At the helm: new AMT president knows the ropes--and likes what he sees.

Author:Seeds, Dennis
Position:News & analysis

The new president of AMT-The Association for Manufacturing Technology has paid his dues--he has worked for 25 years in manufacturing operations--and knows when he's seeing something impressive.

That feeling hit Robert K. Simpson last month when he strolled the aisles at IMTS in Chicago.


"For a person who loves manufacturing, you couldn't help but feel extremely good about what you saw out there," he says.

Simpson on Oct. 7 replaced President John B. Byrd III, who retired after five years at AMT. Simpson, 48, most recently served as corporate vice president and president, Global Plastics Machinery, for Milacron Inc. of Cincinnati. He previously served as president of Siegel-Robert Automotive Inc. in St. Louis and held executive positions with Textron and TRW.

He says IMTS visitors' impressions were only a portion of the total experience. The other part was the passion the exhibitors showed.

"That's what the whole show is about," he notes. Within hours of the show's opening, one exhibitor had sold a large machine. The same exhibitor, Simpson says, brought 300 workers to staff the booth--and wished he had brought more.

"It's good to see what manufacturing is all about: the innovations, the technology," he says.

MTConnect on stage

Technology has more to it than cutting, bending, and software, Simpson explains. IMTS offered the first public demonstration of MT-Connect, an effort launched by the AMT to create an open architecture to integrate devices and systems so they all communicate together in the manufacturing operation.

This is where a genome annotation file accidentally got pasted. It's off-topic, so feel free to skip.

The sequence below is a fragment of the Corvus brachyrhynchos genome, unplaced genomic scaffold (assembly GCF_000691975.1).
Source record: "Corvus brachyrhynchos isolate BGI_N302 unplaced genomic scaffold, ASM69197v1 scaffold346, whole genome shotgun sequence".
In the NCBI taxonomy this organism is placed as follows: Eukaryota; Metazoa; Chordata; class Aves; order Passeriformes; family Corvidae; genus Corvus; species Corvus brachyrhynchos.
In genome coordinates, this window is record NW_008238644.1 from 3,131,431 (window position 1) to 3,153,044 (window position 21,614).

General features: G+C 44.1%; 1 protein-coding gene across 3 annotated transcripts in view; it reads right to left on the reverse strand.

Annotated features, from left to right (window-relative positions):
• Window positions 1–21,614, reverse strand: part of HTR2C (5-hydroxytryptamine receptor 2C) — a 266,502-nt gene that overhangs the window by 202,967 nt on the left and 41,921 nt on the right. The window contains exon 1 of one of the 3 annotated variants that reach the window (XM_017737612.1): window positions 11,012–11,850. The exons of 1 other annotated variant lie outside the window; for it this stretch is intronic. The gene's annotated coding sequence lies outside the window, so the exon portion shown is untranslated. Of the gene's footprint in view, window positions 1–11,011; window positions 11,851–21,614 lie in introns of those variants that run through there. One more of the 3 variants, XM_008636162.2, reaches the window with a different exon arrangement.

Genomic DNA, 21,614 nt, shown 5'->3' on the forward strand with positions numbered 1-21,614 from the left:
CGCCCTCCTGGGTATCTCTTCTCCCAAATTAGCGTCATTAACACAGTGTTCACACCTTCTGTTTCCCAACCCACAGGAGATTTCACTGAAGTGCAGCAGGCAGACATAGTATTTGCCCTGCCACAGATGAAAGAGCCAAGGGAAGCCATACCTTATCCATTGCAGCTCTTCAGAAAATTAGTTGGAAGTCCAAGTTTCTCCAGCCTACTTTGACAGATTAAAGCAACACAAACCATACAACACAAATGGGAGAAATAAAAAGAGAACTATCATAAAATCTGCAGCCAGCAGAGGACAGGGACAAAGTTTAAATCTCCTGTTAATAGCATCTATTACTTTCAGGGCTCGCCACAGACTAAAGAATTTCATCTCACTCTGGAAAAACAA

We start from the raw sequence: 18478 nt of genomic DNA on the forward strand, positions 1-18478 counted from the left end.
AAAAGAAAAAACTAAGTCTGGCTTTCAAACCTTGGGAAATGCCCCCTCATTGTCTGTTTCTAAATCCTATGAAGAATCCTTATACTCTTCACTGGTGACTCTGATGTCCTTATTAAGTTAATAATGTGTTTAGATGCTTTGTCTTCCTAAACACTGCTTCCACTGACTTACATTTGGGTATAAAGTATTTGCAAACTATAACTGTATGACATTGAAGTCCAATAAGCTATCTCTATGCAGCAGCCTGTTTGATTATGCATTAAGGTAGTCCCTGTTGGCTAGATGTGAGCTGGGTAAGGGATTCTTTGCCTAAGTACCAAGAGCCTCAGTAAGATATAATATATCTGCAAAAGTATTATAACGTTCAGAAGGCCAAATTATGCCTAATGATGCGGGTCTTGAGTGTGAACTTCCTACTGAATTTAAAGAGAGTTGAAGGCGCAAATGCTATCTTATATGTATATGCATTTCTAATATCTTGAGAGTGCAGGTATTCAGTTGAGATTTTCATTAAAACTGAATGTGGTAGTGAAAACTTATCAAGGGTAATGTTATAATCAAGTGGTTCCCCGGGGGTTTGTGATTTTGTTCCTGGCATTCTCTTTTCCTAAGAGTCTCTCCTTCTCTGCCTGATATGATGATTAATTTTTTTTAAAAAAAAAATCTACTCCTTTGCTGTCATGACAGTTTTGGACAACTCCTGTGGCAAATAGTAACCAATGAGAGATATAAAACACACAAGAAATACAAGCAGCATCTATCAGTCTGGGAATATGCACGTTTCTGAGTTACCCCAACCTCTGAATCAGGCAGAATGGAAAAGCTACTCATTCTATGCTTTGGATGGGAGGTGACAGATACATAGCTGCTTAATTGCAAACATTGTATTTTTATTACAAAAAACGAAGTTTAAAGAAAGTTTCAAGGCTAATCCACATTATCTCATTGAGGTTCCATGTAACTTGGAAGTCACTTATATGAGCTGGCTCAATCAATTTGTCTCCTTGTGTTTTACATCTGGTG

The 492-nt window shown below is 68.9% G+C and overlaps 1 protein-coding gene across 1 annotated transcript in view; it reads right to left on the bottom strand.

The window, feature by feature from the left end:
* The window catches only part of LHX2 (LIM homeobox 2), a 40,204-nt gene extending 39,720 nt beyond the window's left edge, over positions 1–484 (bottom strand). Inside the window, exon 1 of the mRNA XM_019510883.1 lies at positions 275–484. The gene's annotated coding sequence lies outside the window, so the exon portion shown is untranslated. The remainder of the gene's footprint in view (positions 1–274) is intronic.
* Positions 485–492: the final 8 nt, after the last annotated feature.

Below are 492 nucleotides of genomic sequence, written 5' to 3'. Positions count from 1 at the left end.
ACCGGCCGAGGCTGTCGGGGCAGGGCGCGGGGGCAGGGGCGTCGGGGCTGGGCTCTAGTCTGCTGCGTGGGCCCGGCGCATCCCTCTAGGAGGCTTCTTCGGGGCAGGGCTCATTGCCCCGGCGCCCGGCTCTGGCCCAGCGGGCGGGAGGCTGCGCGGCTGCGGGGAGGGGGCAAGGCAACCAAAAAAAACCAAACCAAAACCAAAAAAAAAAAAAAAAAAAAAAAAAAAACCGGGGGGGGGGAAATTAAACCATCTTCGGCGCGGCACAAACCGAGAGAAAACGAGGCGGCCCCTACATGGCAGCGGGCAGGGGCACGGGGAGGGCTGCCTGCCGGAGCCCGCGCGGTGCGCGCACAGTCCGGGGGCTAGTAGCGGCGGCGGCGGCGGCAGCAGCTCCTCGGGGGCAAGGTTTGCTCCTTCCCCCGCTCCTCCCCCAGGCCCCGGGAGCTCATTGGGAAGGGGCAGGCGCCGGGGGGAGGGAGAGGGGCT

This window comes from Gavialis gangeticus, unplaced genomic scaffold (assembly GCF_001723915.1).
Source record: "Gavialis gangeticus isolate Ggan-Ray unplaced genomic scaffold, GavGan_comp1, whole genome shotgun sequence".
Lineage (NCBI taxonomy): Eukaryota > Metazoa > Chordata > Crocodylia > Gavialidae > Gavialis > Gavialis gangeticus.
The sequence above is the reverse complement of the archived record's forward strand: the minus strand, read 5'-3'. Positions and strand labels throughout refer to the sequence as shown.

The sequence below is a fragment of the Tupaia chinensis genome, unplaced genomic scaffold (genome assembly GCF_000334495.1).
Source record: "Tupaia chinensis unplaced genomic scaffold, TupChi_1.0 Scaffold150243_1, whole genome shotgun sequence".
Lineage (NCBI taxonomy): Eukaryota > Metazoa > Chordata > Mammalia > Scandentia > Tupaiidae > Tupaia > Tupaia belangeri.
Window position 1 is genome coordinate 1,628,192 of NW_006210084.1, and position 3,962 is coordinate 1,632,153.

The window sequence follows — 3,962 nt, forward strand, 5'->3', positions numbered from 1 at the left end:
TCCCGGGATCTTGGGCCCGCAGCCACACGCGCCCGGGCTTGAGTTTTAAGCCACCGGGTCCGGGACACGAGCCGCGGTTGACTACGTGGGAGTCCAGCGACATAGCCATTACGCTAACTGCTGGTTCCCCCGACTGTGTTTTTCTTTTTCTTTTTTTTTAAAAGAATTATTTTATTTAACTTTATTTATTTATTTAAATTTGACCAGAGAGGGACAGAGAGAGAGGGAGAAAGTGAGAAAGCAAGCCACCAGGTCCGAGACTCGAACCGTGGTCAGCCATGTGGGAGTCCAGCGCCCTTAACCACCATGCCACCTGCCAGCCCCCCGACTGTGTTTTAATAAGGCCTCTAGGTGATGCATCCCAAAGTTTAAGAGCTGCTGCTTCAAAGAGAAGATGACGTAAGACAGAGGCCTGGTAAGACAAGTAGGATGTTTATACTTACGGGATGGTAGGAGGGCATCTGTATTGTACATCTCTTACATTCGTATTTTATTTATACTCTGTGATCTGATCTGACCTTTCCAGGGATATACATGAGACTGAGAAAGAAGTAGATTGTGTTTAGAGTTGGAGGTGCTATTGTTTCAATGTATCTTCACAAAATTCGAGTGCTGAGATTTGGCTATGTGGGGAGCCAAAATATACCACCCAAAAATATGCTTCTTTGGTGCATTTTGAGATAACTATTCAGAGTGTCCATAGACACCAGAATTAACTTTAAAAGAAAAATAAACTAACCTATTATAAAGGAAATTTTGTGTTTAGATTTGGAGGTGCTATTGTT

Simpson says MTConnect will held lower integration and capital costs and make manufacturers competitive.

"The outstanding part of it is how well it has been received in the industry," he adds, "not only here in the United States but in Japan and China.

Simpson says MTConnect hopefully will address a larger concern of the manufacturing industry--the lack of skilled workers--that is striking the nerves of AMT members.

David Dornfeld, Ph.D., professor of manufacturing engineering at University of California, Berkeley, chairs the MTConnect technical advisory group and validated that point at the MTConnect press conference.

Dornfeld said while some companies face a shortage of skilled workers, MTConnect, through its resource management options, could free up the existing workers to do other tasks. For example, if several machining centers were each being monitored by a person, a single person would be able...

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